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The Politics of Gender in Colonial KoreaEducation, Labor, and Health, 1910-1945$
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Theodore JunYoo

Print publication date: 2008

Print ISBN-13: 9780520252882

Published to California Scholarship Online: March 2012

DOI: 10.1525/california/9780520252882.001.0001

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Discoursing in Numbers: The Female Worker and the Politics of Gender

Discoursing in Numbers: The Female Worker and the Politics of Gender

Chapter:
(p.127) Chapter Four Discoursing in Numbers: The Female Worker and the Politics of Gender
Source:
The Politics of Gender in Colonial Korea
Author(s):

Theodore Jun Yoo

Publisher:
University of California Press
DOI:10.1525/california/9780520252882.003.0005

This chapter focuses on labor unrest among Korean women workers and the public debate among Korean reformers and the Japanese state about how to reassert control over this unruly group. It highlights the paradoxical image of the female worker as at once a helpless victim of economic oppression and an assertive activist. Her image as victim rendered her less threatening (i.e., as a ward of the state or of bourgeois philanthropy) while her activism raised the specter of social disruption and violence. As the economic crisis of the Japanese empire intensified in the 1930s, concessions to Korean female workers declined, leading to more militant strikes that were better organized both in terms of national and socialist ideology.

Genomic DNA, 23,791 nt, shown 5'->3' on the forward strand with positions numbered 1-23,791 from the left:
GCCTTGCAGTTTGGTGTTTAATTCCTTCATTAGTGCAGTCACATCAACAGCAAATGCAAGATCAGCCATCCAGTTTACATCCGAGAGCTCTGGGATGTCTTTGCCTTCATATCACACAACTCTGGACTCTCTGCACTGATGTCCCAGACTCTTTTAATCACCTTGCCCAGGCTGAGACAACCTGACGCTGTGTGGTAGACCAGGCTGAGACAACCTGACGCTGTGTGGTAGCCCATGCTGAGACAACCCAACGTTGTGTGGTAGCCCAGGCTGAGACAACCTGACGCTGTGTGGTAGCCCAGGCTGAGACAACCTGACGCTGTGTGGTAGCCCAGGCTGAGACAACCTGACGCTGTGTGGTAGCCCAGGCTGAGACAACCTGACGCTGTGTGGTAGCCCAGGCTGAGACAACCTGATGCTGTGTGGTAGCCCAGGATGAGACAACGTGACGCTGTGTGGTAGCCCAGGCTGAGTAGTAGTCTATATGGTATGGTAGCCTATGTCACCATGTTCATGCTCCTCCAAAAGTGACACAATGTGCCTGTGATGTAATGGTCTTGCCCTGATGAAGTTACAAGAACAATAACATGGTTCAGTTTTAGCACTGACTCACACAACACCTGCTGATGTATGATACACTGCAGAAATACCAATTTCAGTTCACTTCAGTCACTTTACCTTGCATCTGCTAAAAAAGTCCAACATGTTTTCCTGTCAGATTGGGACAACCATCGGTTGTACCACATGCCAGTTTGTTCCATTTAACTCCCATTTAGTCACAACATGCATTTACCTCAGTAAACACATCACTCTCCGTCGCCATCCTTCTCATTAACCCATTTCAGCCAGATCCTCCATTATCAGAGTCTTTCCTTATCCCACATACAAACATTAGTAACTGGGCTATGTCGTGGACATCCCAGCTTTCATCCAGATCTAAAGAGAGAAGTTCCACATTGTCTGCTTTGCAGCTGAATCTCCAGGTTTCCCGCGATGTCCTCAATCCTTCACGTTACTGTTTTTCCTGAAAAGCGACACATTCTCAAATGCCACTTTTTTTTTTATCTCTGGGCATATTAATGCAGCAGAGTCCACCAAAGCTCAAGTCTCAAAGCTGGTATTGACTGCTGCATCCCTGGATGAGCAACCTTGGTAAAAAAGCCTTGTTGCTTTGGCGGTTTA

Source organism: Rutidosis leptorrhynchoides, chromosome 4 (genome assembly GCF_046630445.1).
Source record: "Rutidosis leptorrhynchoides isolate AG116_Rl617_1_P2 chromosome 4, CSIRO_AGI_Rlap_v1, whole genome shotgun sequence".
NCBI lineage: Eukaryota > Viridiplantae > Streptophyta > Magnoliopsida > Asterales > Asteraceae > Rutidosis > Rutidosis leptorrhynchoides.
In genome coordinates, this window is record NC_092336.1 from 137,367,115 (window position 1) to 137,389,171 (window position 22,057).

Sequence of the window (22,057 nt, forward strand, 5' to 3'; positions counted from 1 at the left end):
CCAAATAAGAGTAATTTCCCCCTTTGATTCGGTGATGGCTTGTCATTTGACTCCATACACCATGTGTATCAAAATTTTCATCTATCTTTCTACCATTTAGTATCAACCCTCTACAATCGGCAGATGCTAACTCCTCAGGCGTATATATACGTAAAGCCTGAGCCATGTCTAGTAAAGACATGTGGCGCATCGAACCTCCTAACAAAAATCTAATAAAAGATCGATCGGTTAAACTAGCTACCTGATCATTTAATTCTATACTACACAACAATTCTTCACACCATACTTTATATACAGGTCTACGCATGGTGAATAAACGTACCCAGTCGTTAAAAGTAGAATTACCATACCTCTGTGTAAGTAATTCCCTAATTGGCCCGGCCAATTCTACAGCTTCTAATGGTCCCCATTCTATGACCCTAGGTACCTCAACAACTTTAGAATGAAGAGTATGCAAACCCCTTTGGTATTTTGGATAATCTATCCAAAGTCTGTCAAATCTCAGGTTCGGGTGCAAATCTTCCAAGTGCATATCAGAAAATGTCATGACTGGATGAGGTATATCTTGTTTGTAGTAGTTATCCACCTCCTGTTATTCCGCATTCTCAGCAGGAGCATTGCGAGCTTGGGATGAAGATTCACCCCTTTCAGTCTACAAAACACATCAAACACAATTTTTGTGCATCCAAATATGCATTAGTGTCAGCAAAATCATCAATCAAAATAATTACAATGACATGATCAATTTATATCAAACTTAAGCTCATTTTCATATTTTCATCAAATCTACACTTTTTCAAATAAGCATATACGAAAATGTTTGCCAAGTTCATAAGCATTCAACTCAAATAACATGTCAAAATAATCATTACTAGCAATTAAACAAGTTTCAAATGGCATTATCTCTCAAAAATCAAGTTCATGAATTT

Keywords:   labor unrest, Korean women workers, Japanese state, Korean reformers, socialist ideology, women activism

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